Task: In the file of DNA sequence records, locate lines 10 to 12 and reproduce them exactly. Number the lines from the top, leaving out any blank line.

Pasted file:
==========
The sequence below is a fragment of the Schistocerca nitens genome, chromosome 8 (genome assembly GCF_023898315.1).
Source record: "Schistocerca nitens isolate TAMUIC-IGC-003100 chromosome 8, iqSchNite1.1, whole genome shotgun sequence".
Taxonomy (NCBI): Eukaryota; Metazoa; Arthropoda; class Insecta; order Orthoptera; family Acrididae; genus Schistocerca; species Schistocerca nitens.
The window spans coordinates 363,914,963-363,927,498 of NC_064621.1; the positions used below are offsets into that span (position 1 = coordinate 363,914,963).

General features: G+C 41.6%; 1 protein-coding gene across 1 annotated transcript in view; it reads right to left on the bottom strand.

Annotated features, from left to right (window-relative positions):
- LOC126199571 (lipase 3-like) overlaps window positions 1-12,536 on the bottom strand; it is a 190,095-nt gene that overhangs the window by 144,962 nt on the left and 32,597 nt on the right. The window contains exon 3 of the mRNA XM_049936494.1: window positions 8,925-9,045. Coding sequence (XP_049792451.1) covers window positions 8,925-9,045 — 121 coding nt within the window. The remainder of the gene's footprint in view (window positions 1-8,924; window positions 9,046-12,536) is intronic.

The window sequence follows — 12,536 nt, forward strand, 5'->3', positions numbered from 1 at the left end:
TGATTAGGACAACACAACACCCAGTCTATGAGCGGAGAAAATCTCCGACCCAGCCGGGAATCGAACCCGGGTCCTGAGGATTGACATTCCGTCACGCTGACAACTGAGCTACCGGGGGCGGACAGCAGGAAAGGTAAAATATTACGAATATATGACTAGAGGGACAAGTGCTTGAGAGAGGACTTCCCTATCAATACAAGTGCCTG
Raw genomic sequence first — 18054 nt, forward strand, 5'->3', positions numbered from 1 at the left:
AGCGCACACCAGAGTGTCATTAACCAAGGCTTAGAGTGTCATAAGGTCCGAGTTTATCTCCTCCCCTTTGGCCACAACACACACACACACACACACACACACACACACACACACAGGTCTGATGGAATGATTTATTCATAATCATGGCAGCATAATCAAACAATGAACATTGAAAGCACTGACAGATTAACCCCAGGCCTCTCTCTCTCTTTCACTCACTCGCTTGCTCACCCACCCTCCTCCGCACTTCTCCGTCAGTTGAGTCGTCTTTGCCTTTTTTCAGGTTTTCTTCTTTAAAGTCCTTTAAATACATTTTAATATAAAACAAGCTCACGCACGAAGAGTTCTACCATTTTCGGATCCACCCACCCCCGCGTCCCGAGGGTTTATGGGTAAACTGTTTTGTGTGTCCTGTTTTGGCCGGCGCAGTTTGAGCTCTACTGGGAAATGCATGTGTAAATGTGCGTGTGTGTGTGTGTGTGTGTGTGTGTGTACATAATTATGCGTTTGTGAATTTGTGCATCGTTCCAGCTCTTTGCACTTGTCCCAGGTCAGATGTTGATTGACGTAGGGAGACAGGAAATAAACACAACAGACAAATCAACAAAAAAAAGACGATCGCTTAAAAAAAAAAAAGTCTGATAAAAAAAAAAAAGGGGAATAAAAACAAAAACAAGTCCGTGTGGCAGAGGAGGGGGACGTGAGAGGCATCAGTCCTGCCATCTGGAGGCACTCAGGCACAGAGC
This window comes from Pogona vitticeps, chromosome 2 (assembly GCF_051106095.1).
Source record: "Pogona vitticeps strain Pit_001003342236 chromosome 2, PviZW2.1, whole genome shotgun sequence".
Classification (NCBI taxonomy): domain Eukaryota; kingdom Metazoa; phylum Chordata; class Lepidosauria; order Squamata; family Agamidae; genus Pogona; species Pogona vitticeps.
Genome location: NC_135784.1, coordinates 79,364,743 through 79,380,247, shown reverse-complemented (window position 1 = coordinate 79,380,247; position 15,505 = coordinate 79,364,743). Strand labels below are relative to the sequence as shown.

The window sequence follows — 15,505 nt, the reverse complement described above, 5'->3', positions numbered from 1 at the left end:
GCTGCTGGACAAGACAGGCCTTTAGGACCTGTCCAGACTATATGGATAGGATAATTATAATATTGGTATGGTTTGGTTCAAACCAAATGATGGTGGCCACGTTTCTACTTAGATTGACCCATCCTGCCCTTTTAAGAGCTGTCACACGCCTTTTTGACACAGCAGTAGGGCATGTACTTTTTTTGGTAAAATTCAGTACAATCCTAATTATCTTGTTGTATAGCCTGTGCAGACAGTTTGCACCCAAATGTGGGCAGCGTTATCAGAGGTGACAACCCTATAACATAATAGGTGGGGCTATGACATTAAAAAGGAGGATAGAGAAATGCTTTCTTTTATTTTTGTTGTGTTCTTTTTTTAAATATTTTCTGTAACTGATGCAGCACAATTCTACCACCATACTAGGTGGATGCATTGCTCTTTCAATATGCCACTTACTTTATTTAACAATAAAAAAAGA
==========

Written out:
Raw genomic sequence first — 18054 nt, forward strand, 5'->3', positions numbered from 1 at the left:
AGCGCACACCAGAGTGTCATTAACCAAGGCTTAGAGTGTCATAAGGTCCGAGTTTATCTCCTCCCCTTTGGCCACAACACACACACACACACACACACACACACACACACACACAGGTCTGATGGAATGATTTATTCATAATCATGGCAGCATAATCAAACAATGAACATTGAAAGCACTGACAGATTAACCCCAGGCCTCTCTCTCTCTTTCACTCACTCGCTTGCTCACCCACCCTCCTCCGCACTTCTCCGTCAGTTGAGTCGTCTTTGCCTTTTTTCAGGTTTTCTTCTTTAAAGTCCTTTAAATACATTTTAATATAAAACAAGCTCACGCACGAAGAGTTCTACCATTTTCGGATCCACCCACCCCCGCGTCCCGAGGGTTTATGGGTAAACTGTTTTGTGTGTCCTGTTTTGGCCGGCGCAGTTTGAGCTCTACTGGGAAATGCATGTGTAAATGTGCGTGTGTGTGTGTGTGTGTGTGTGTGTGTACATAATTATGCGTTTGTGAATTTGTGCATCGTTCCAGCTCTTTGCACTTGTCCCAGGTCAGATGTTGATTGACGTAGGGAGACAGGAAATAAACACAACAGACAAATCAACAAAAAAAAGACGATCGCTTAAAAAAAAAAAAGTCTGATAAAAAAAAAAAAGGGGAATAAAAACAAAAACAAGTCCGTGTGGCAGAGGAGGGGGACGTGAGAGGCATCAGTCCTGCCATCTGGAGGCACTCAGGCACAGAGC
This window comes from Pogona vitticeps, chromosome 2 (assembly GCF_051106095.1).